Levine was one of the first to get an inkling of how sex hormones might be setting men’s and women’s pain thresholds at different levels. His team found that women consistently reported more severe pain than men after removal of a wisdom tooth. Since inflammation is known to underlie most aches and pains, Levine decided to investigate whether inflammatory signals differed between sexes. He gave oestrogen to castrated male rats, and found their pain tolerance plummeted to female levels. And giving testosterone to sterilised females gives them masculine tolerance. In other words, if you switch the sex hormones around, you switch their pain sensitivity around too.
Looking deeper into the biochemical pathways, he has recently found that sex hormones alter the chemical signals involved in inflammation and tissue repair. The female hormone oestrogen quenches the production of bradykinin, a potent inflammatory mediator that protects injured tissues. He believes these differences might account for the different responses to opioids seen in his trial. “As difficult as it is for many of us to acknowledge differences other than in reproductive function, there really are differences between men and women,” says Levine.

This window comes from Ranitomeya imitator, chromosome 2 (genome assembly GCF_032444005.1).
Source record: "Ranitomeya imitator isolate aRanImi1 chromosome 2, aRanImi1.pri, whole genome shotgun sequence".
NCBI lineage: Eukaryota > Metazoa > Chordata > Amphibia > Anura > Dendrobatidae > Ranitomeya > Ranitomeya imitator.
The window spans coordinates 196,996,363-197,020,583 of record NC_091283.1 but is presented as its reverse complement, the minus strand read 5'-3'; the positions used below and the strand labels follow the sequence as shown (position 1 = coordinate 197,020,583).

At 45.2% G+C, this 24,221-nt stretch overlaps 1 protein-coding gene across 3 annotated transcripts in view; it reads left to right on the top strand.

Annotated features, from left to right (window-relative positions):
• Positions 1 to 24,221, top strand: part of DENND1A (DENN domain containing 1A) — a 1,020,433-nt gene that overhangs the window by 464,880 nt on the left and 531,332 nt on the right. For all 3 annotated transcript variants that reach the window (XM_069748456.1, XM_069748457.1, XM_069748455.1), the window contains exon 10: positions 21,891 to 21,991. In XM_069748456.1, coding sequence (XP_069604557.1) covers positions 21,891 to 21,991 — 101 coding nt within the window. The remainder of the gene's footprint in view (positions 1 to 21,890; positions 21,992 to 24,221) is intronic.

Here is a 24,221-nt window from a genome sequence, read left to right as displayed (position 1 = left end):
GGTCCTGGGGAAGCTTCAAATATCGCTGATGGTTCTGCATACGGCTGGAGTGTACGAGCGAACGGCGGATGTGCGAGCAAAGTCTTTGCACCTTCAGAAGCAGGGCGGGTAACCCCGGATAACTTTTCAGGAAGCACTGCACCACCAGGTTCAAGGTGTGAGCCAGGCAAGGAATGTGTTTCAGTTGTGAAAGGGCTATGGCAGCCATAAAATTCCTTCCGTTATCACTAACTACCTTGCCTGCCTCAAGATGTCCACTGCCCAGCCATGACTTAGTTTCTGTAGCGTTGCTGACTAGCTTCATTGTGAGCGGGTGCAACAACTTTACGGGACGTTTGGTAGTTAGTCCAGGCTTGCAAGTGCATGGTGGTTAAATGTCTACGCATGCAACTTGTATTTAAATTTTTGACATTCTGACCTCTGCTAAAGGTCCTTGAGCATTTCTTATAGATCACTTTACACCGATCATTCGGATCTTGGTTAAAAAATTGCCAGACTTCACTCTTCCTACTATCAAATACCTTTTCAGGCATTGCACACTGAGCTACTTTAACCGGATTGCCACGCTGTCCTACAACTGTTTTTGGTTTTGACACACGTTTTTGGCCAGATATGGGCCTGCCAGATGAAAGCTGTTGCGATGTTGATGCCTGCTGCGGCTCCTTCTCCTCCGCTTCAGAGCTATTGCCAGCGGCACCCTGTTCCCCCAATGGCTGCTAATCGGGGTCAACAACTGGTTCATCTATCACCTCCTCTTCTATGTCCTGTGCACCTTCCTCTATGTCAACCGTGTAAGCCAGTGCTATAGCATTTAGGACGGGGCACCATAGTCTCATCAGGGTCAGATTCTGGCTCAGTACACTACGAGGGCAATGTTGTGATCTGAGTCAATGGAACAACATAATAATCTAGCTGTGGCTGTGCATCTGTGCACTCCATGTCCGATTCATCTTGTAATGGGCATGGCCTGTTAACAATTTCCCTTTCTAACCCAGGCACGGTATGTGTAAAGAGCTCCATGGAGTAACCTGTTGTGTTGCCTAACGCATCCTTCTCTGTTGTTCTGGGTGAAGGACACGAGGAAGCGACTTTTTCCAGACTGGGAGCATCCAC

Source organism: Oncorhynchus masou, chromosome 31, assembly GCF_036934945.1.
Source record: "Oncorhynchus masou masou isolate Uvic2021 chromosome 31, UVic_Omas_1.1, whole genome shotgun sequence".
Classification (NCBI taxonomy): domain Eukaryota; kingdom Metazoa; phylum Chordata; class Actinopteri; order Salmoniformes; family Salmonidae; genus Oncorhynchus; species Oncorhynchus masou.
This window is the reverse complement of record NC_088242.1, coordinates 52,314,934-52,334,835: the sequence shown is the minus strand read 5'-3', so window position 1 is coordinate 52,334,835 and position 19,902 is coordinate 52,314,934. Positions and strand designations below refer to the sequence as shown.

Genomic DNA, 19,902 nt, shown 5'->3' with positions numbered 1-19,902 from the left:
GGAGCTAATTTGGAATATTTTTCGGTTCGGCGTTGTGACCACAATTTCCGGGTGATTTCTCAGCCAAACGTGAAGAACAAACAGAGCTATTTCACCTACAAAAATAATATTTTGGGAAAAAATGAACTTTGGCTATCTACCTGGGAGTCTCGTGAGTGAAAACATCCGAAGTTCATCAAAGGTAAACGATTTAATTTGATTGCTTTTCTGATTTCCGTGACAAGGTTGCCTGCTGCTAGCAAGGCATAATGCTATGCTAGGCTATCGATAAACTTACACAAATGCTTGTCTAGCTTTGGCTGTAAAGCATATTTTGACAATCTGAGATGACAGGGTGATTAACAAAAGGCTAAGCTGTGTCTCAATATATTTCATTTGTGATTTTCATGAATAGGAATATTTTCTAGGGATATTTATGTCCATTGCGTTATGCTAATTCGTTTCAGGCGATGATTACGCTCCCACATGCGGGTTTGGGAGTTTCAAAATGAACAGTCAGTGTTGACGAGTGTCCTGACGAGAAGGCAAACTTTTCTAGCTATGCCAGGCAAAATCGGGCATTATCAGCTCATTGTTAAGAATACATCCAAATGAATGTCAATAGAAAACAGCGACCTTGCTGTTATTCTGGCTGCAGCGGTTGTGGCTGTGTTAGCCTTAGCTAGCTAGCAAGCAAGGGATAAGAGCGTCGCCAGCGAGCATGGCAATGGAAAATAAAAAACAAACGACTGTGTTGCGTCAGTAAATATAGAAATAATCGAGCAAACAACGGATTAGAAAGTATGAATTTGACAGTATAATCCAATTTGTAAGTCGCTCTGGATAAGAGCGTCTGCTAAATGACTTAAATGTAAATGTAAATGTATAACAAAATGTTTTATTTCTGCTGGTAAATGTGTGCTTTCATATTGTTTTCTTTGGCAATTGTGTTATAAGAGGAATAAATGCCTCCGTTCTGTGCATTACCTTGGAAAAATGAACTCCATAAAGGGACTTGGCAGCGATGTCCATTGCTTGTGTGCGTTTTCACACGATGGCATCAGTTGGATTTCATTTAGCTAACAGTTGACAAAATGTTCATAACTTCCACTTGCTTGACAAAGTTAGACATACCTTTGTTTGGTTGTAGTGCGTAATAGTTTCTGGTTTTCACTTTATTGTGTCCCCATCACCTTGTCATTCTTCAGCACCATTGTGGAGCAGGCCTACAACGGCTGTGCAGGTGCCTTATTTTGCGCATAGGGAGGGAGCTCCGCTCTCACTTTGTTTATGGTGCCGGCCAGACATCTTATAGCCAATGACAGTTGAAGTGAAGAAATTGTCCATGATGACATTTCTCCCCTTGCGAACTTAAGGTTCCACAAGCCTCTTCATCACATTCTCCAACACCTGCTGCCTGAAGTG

Another curious difference caused by our distinct physiology is that especially in womenthe visceral organs “talk” to each other, so that pain in one internal organ can be triggered or enhanced by pain in another. Maria Adele Giamberardino at the University of Chieti, Italy, first noticed this effect in women with kidney stones. She has found that when women have painful periods, a condition called dysmenorrhoea, the typical searing back pain from the urinary tract caused by the stones is much more vicious.